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EXCERPT | SportsIllustrated, June 26, 1967
Jack Nicklausclosed strong to win his second U.S. Open
Nicklaus, at 27,had missed the cut at the '67 Masters, and his year's earnings were only$31,321, a third of Arnold Palmer's. But, in Alfred Wright's account of theOpen, Jack found his form against his rival.
The drama ofNicklaus's memorable triumph was heavily accentuated by the accidentaltheatrics of the head-to-head pairing with Arnold Palmer during those twofinal, climactic rounds. It was a me-against-you confrontation that had been along time coming—and the spectacle was worth the wait.
As they starteddown the first fairway Saturday afternoon, Nicklaus was a stroke back ofPalmer. Bill Casper, the defending champion, was one behind Nicklaus. But theshot-against-shot duel that the gallery of 19,598 anticipated with such relishquickly deteriorated into something resembling the consolation round at a taxidrivers' golf outing. Not since 1962, in the Open at Oakmont, had Palmer andNicklaus been paired in a major championship while having a chance to win. Theopportunity to get at each other was more than their golf swings could bear. Bythe time they reached the 8th tee they had thrashed their way through so muchtrouble that they had surrendered the lead by two strokes to Casper. At thatpoint Jack turned to Arnold and said, "Let's stop playing each other andplay the golf course."
Over the last 20holes Palmer was to post only one bogey, a performance that could havepresented his Army with the victory it screamed for, but Nicklaus was to make aphenomenal 10 birdies. When Nicklaus is at the top of his game, he cannot bebeaten.
Nicklaus, who shota tournament-record 275, would win two more Opens. In 1980 he lowered his markto 272, a score only three others have tied.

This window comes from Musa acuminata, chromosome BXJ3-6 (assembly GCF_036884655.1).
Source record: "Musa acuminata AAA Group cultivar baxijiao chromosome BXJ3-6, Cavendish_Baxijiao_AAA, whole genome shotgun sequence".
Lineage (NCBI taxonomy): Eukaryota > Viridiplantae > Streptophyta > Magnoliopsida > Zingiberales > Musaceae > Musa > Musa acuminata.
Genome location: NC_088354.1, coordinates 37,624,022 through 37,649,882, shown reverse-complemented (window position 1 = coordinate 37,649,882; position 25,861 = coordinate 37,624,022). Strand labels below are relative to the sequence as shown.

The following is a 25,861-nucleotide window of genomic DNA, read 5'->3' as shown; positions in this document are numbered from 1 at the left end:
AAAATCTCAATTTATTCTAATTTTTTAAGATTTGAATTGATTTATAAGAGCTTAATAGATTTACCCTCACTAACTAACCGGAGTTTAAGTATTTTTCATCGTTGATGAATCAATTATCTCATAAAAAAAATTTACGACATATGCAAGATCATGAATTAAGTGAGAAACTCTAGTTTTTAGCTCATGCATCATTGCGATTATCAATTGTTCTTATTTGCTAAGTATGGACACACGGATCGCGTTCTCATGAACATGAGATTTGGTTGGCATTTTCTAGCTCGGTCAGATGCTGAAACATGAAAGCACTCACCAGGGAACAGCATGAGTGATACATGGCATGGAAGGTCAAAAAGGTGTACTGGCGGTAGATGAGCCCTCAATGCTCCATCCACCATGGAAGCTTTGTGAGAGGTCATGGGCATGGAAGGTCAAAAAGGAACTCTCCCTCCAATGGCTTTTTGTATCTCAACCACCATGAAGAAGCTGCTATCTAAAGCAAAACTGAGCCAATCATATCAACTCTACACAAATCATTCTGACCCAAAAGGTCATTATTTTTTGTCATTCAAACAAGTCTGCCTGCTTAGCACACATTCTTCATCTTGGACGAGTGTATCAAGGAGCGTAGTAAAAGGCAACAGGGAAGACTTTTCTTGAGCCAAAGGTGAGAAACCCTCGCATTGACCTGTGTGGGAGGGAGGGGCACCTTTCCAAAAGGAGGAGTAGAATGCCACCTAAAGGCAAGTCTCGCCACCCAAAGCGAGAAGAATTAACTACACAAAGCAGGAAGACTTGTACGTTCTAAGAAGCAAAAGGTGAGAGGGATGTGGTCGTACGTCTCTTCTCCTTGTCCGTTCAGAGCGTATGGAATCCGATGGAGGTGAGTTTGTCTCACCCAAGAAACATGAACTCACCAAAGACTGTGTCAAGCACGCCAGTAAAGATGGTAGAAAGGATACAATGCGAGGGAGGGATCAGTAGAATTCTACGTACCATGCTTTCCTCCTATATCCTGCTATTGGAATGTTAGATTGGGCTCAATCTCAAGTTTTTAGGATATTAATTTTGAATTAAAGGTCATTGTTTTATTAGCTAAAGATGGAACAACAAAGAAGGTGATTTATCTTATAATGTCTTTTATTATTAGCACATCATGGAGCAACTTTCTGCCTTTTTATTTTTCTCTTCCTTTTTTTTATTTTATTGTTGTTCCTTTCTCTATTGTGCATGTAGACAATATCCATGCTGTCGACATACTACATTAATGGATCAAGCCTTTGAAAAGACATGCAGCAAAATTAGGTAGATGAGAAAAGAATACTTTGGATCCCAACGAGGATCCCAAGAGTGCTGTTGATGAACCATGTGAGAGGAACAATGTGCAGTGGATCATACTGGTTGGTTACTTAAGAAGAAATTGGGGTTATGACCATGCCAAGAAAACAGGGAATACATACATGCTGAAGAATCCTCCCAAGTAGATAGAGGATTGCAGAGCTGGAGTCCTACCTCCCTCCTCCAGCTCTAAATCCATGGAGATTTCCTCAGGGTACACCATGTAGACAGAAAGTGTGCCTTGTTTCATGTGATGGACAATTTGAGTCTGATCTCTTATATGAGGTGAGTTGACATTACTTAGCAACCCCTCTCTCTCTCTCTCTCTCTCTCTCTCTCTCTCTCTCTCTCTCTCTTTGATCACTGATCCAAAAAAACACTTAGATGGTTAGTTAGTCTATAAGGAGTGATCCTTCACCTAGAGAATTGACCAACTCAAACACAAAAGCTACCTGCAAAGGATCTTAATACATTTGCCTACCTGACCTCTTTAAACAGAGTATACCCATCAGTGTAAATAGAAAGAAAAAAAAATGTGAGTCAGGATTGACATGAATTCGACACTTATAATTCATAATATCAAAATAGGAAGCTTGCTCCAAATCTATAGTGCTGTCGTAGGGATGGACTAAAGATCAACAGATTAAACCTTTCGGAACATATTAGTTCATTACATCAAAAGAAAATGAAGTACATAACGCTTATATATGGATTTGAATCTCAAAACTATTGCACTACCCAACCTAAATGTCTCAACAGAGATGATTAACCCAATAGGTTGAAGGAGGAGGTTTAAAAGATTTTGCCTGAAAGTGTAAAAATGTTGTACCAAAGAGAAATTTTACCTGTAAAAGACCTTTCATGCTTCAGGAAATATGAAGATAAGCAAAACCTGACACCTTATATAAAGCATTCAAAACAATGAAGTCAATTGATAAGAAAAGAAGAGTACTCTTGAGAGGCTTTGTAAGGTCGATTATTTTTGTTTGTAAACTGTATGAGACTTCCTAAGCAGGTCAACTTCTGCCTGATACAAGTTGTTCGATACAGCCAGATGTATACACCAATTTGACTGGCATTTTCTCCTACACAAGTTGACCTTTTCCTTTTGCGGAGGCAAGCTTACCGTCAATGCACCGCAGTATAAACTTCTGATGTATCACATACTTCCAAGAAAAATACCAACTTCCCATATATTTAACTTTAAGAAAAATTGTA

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Golf.com'stee-to-tee coverage of the U.S. Open at Bethpage Black includes Damon Hack'sreflection on the 17th hole at the 2002 event:
The gallery wasbuzzing when Tiger Woods appeared. He hit a six-iron, but I lost his ball inthe sky. Then, like magic, it dropped within eight feet of the pin, and anotherroar brought the goose bumps back. This was different from the cheering forMickelson. Phil's was a from-the-gut scream for an underdog. Tiger's was theacknowledgement of genius—as if Frank Sinatra had walked into your local barand started singing Summer Wind.
Jags John Henderson was criticized by coaches for missing workouts
Catch the Draft
Former Mets draftee Shawn Abner and the last 25 No. 1 MLB picks
Inside the NBA
Derek Fisher's key threes punish Dwight Howard and the Magic
Going for Goals
SI.com soccer expert Grant Wahl checks in from South Africa with daily coverageof the 2009 Confederations Cup. Pegged as the dress rehearsal for the 2010World Cup, the eight-team event features the host country's star striker,Bernard Parker (above, 17), and 2006 World Cup champ Italy, as well as Brazil,Spain and the U.S.
Vault Gallery Thanks, Dad
Bobby Bonds and Barry
One year after the two generations of Giants shared time in the dugout, Bobby,57, died of cancer; five years later Barry became baseball's alltime home runleader.
Muhammad Ali and Laila
The congratulatory kiss came after Laila won a WBC title with a TKO. Last yearshe delivered again, and Muhammad became a grandpa.
Jeff Gordon and Ella Sofia
Not yet two—her birthday is on Saturday—Ella Sofia has been a sweet sightingbefore races, when Jeff outfits her with earplugs.
For more father-child photos, go to SI.com/vault
Kobe Bryant • NBA Champions
Evgeni Malkin • Stanley Cup
Kole Calhoun • College World Series
Photograph by MARVIN E. NEWMAN
WITNESS TO HISTORY Palmer (center), the elder statesman at 37, was the crowd favorite, but like the fans, he could only watch as Nicklaus went on a record tear.
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MITCHELL LAYTON/GETTY IMAGES (ALI)
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ROBERT BECK (WOODS)
JOHN BIEVER (HENDERSON)
BOB ROSATO (BRYANT)
BOB ROSATO (FISHER)
V.J. LOVERO (ABNER)
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DAVID E. KLUTHO (MALKIN)
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